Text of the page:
The Israeli Military Sector and the Coronavirus Crisis
Israel’s highly militarized response to the coronavirus crisis exposes the deep military bias that underpins its economy and political regime. A series of recent collaborations between Israel's military and medical sectors, facilitated by the military's research directorate, offers military corporations a way to benefit from the crisis and diversify their product offering.
The Israeli Ministry of Defense (IMOD), army and state-owned and private military corporations have been at the forefront of the Israeli government’s coronavirus crisis response. Their conspicuous involvement, hailed by the Israeli media as a demonstration of social solidarity and civic engagement, exposes the deep military bias that underpins the Israeli economy and political regime and the symbiosis between the civilian sphere and the military apparatus.
One of the features that stand out in the Israeli case is the conversion of military production and Research and Development (R&D) into a medical national business enterprise. Seemingly overnight, the Israeli Directorate for Defense R&D (DDR&D) was transformed into a medical technology hub, top secret intelligence units were repurposed into medical intelligence gathering bodies, and the largest Israeli military corporations became contractors for the medical sector. These developments expose the dominance of the military sector in Israeli commercial R&D and present new opportunities for military corporations to gain materially and symbolically from the crisis.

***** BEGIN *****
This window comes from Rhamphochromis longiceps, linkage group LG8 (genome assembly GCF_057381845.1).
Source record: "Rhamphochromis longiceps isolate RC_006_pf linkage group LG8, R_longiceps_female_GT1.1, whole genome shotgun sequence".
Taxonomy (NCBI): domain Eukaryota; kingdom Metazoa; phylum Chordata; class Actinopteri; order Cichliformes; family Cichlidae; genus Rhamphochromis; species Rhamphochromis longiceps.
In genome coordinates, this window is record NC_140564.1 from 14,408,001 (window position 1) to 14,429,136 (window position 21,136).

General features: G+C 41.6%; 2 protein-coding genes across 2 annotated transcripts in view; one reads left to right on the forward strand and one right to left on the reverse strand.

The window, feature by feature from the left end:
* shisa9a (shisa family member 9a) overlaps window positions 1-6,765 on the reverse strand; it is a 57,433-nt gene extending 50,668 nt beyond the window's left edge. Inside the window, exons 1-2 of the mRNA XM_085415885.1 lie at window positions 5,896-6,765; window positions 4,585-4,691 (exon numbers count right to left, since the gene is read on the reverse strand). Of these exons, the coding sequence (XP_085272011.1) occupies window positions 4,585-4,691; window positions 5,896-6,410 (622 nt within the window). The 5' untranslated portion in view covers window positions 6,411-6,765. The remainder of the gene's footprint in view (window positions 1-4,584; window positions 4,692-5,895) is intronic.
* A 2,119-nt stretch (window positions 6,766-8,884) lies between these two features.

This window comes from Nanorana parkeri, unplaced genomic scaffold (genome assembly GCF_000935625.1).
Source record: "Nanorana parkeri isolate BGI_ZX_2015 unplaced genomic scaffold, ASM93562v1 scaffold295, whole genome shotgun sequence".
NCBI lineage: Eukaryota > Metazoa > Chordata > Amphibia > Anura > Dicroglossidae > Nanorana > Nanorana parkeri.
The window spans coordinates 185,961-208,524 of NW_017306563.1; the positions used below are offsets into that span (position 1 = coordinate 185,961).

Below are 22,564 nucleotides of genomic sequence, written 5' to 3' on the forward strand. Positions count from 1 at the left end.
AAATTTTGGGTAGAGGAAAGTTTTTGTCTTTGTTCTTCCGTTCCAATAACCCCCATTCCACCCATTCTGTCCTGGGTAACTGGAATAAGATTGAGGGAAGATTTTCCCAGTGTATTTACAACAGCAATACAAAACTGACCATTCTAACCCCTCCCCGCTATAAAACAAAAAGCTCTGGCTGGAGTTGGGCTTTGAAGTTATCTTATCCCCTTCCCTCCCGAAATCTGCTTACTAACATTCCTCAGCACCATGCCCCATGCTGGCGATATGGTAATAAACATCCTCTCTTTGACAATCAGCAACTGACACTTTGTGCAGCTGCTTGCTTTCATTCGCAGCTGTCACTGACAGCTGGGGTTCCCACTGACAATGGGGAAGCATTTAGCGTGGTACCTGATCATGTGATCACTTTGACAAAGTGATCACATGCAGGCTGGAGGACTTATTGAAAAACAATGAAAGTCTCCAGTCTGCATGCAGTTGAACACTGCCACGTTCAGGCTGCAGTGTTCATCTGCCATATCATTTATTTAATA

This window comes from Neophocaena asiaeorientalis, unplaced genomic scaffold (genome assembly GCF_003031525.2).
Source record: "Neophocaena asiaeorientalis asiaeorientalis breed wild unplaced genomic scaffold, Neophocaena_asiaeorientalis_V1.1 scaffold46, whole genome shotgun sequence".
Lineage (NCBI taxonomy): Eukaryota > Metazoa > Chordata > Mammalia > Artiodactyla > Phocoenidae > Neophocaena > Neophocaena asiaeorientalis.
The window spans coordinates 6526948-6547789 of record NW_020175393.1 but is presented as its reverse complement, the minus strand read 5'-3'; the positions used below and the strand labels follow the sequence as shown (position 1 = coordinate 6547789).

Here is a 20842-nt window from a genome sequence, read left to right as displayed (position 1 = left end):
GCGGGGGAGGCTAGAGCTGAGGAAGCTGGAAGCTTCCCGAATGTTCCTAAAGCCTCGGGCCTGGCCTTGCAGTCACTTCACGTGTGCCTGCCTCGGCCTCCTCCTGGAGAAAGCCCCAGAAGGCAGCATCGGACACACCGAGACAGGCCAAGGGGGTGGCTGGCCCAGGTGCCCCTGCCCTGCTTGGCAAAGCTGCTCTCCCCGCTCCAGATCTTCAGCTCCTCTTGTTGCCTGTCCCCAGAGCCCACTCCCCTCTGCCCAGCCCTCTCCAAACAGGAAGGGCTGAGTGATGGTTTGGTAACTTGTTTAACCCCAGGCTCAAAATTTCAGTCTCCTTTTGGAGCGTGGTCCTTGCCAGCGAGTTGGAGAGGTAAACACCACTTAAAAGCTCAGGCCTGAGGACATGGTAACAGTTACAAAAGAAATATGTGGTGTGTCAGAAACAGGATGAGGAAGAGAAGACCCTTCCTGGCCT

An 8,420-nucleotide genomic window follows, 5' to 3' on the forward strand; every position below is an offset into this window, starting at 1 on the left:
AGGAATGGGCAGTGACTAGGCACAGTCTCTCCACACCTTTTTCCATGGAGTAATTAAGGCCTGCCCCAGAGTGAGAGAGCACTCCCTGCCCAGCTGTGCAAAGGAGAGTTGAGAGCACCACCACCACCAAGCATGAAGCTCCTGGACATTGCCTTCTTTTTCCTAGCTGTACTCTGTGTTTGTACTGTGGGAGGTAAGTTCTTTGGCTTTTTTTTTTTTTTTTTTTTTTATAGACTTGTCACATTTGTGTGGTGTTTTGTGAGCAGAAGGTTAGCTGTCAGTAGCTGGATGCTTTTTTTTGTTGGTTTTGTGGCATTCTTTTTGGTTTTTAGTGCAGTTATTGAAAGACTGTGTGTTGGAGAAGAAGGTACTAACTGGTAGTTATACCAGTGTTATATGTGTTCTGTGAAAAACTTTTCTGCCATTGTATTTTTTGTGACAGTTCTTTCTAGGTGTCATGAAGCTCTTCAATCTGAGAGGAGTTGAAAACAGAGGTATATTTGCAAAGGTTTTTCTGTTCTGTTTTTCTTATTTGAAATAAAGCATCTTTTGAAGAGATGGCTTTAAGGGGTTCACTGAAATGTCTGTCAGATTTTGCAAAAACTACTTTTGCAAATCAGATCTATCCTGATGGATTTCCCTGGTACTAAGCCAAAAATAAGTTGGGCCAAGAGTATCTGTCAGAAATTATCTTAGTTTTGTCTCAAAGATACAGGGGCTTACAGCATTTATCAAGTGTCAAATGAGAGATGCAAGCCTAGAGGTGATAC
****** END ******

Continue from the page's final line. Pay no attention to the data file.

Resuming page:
In this flash report, Who Profits will investigate the coronavirus-related activities of the Israeli military establishment and private enterprises, focusing on new initiatives reportedly launched by the three largest and most lucrative Israeli military corporations: the state-owned Israel Aerospace Industries (IAI) and Rafael Advanced Defense Systems and the publicly traded Elbit Systems.